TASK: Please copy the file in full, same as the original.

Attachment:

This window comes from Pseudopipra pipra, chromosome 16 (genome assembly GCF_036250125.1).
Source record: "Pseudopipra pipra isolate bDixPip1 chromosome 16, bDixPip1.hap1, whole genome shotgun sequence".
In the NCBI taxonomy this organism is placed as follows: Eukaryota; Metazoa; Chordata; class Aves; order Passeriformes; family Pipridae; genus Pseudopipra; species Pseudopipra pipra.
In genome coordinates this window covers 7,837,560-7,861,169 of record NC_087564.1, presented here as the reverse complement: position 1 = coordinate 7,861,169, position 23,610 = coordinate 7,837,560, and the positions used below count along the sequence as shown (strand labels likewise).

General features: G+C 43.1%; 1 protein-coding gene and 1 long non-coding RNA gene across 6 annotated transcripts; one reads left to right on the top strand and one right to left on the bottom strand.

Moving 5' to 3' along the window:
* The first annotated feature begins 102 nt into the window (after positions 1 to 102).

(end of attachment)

This window comes from Pseudopipra pipra, chromosome 16 (genome assembly GCF_036250125.1).
Source record: "Pseudopipra pipra isolate bDixPip1 chromosome 16, bDixPip1.hap1, whole genome shotgun sequence".
In the NCBI taxonomy this organism is placed as follows: Eukaryota; Metazoa; Chordata; class Aves; order Passeriformes; family Pipridae; genus Pseudopipra; species Pseudopipra pipra.
In genome coordinates this window covers 7,837,560-7,861,169 of record NC_087564.1, presented here as the reverse complement: position 1 = coordinate 7,861,169, position 23,610 = coordinate 7,837,560, and the positions used below count along the sequence as shown (strand labels likewise).

General features: G+C 43.1%; 1 protein-coding gene and 1 long non-coding RNA gene across 6 annotated transcripts; one reads left to right on the top strand and one right to left on the bottom strand.

Moving 5' to 3' along the window:
* The first annotated feature begins 102 nt into the window (after positions 1 to 102).